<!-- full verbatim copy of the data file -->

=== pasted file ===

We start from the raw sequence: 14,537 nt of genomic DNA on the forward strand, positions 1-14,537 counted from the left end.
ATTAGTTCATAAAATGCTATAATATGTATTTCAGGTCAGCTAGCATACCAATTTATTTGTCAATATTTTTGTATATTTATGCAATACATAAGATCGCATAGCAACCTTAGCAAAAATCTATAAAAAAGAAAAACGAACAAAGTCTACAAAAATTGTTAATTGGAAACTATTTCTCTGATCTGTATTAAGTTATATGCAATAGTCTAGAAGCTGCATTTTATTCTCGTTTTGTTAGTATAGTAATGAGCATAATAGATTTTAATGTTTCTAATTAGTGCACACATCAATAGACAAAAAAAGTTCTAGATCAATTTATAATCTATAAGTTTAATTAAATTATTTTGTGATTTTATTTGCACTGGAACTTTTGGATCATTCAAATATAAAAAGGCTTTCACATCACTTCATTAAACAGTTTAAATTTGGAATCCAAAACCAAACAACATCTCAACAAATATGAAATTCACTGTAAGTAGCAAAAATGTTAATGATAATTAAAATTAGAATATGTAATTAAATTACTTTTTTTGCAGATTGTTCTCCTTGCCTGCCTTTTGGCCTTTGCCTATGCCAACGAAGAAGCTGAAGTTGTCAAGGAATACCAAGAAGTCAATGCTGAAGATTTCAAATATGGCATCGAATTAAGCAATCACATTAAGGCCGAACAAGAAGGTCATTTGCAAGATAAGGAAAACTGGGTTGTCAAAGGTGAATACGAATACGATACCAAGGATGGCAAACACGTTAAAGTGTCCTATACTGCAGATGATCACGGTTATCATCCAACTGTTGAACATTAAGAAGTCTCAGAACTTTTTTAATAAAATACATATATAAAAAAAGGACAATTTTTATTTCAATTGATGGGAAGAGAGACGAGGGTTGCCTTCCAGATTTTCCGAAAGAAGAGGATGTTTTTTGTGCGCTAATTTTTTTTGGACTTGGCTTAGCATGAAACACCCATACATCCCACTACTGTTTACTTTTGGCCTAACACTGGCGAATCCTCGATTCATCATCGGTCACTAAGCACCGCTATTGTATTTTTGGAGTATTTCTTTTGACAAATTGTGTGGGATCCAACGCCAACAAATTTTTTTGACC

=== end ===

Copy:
We start from the raw sequence: 14,537 nt of genomic DNA on the forward strand, positions 1-14,537 counted from the left end.
ATTAGTTCATAAAATGCTATAATATGTATTTCAGGTCAGCTAGCATACCAATTTATTTGTCAATATTTTTGTATATTTATGCAATACATAAGATCGCATAGCAACCTTAGCAAAAATCTATAAAAAAGAAAAACGAACAAAGTCTACAAAAATTGTTAATTGGAAACTATTTCTCTGATCTGTATTAAGTTATATGCAATAGTCTAGAAGCTGCATTTTATTCTCGTTTTGTTAGTATAGTAATGAGCATAATAGATTTTAATGTTTCTAATTAGTGCACACATCAATAGACAAAAAAAGTTCTAGATCAATTTATAATCTATAAGTTTAATTAAATTATTTTGTGATTTTATTTGCACTGGAACTTTTGGATCATTCAAATATAAAAAGGCTTTCACATCACTTCATTAAACAGTTTAAATTTGGAATCCAAAACCAAACAACATCTCAACAAATATGAAATTCACTGTAAGTAGCAAAAATGTTAATGATAATTAAAATTAGAATATGTAATTAAATTACTTTTTTTGCAGATTGTTCTCCTTGCCTGCCTTTTGGCCTTTGCCTATGCCAACGAAGAAGCTGAAGTTGTCAAGGAATACCAAGAAGTCAATGCTGAAGATTTCAAATATGGCATCGAATTAAGCAATCACATTAAGGCCGAACAAGAAGGTCATTTGCAAGATAAGGAAAACTGGGTTGTCAAAGGTGAATACGAATACGATACCAAGGATGGCAAACACGTTAAAGTGTCCTATACTGCAGATGATCACGGTTATCATCCAACTGTTGAACATTAAGAAGTCTCAGAACTTTTTTAATAAAATACATATATAAAAAAAGGACAATTTTTATTTCAATTGATGGGAAGAGAGACGAGGGTTGCCTTCCAGATTTTCCGAAAGAAGAGGATGTTTTTTGTGCGCTAATTTTTTTTGGACTTGGCTTAGCATGAAACACCCATACATCCCACTACTGTTTACTTTTGGCCTAACACTGGCGAATCCTCGATTCATCATCGGTCACTAAGCACCGCTATTGTATTTTTGGAGTATTTCTTTTGACAAATTGTGTGGGATCCAACGCCAACAAATTTTTTTGACC